The health care industry has always been a large energy user and relied heavily on natural gas and other fossil fuels for heating, domestic hot water, and other end uses like kitchen food service. The last year has brought many stories of natural gas system explosions, deaths from carbon monoxide poisoning, and a host of other indoor air quality issues associated with our use of fossil fuels in the built environment. We’ll briefly talk about the need to decarbonize the built environment, the changes needed to pave the path to 100 percent renewable electric power for buildings, and the legislative changes in California that are examples of how policy can drive the industry in this direction both nationally and globally.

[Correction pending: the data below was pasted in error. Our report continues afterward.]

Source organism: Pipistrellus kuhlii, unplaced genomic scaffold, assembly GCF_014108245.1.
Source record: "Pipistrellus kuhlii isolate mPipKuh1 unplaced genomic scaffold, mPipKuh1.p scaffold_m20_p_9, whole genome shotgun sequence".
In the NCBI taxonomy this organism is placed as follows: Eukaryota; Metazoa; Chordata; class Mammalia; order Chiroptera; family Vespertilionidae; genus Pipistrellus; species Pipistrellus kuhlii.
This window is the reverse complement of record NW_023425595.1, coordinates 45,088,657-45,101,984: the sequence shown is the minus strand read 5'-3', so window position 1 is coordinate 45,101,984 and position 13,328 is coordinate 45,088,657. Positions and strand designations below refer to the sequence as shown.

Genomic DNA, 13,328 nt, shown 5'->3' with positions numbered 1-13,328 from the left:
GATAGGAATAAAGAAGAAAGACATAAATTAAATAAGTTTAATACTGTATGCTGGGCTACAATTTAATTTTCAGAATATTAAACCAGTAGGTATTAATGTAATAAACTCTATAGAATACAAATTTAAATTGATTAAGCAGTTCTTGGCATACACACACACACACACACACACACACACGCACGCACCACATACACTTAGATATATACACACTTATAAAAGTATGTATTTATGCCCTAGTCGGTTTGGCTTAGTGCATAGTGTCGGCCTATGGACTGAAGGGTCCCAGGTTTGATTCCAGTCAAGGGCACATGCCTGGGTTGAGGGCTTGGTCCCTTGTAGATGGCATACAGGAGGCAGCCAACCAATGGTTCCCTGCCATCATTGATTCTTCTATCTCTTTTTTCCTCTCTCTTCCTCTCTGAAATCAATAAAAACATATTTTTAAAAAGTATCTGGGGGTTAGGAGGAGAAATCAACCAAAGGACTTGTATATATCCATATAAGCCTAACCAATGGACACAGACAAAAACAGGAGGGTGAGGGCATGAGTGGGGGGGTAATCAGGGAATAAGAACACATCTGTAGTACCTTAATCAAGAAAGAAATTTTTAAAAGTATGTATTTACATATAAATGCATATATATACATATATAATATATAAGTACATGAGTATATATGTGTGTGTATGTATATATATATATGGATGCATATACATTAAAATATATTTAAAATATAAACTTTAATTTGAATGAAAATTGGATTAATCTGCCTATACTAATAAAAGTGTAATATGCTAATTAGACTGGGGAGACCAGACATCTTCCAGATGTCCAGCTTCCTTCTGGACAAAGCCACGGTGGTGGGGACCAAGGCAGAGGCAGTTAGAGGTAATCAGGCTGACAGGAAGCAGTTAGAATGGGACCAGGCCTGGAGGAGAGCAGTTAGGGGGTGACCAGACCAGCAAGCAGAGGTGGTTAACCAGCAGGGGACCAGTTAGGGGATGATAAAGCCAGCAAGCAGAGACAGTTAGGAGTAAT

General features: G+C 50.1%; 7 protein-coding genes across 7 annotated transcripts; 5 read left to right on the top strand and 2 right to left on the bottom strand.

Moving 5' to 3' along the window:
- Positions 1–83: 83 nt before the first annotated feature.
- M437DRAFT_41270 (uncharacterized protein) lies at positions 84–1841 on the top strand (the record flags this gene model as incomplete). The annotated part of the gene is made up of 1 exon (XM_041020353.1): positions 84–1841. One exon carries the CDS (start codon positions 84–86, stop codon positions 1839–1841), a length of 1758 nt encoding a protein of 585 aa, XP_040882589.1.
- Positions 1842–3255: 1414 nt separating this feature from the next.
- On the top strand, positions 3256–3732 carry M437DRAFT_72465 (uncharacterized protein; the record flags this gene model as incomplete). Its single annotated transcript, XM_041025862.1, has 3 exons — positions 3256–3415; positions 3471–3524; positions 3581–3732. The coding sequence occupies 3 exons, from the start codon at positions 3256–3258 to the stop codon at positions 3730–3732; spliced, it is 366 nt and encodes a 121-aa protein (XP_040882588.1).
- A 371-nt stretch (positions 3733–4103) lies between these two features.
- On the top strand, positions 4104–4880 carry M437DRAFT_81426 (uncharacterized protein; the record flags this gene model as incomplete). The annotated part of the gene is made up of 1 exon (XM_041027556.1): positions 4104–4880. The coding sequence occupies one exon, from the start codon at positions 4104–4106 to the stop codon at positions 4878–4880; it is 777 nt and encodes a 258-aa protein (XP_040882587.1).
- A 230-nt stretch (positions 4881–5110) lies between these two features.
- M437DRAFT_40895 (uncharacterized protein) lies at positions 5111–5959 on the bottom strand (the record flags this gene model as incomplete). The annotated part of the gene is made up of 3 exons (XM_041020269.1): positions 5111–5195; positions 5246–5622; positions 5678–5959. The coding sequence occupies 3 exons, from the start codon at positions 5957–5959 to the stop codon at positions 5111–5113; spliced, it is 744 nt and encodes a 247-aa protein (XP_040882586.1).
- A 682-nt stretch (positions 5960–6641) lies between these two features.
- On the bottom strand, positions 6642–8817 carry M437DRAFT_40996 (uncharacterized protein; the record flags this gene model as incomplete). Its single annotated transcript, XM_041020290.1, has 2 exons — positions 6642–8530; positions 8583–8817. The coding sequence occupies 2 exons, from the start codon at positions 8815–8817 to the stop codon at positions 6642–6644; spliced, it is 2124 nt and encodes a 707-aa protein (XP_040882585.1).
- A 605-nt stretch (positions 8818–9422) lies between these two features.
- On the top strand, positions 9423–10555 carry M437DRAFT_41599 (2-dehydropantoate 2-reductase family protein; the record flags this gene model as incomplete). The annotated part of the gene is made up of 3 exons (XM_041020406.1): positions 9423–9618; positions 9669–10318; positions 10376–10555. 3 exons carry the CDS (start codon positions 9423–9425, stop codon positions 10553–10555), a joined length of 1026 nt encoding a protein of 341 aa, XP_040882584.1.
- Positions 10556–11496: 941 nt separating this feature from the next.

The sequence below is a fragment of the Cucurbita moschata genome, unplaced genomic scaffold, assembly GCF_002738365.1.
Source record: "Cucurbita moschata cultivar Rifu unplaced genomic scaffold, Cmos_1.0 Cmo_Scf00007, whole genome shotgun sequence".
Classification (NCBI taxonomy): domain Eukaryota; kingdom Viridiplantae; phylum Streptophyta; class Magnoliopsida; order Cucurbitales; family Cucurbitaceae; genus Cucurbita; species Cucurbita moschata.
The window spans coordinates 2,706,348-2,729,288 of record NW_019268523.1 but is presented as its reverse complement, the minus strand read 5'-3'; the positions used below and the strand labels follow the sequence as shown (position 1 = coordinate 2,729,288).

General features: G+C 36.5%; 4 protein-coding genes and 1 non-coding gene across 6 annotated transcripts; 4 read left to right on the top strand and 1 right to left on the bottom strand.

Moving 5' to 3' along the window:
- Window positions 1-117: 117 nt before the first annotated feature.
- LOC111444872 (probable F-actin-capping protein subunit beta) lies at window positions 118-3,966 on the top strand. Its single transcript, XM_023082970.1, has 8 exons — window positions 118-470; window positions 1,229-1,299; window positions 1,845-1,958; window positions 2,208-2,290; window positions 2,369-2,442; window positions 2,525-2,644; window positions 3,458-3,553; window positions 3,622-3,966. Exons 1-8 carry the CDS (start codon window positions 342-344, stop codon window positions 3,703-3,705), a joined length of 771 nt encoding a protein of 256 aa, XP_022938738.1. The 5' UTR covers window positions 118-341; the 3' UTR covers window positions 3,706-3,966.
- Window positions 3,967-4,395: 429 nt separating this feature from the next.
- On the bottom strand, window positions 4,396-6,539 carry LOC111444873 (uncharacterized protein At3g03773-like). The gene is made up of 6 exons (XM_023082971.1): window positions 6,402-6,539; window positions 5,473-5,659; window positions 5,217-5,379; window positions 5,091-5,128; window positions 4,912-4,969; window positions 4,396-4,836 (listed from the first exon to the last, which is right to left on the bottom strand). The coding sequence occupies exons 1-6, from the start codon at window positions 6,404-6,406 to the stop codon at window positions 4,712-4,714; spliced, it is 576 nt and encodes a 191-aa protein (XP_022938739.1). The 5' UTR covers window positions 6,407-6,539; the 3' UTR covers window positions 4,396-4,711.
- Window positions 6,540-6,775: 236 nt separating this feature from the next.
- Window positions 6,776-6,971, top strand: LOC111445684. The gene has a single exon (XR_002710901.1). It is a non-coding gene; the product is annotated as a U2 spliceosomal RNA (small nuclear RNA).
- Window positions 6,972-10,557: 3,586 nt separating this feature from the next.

The technology for electrifying large buildings does exist, we’ll lay out the current state of products and talk about the current approaches that are being used with available technology, and how manufacturers are expanding electrified options in response to market forces.
Finally, we will lay out the strategies that owners and facility managers can use to achieve their own decarbonization goals, which will vary from building type (outpatient versus inpatient) to system configurations (heat pump central plants versus air-cooled unitary equipment, and high temperature DHW systems versus non-chemical treatment for legionellosis).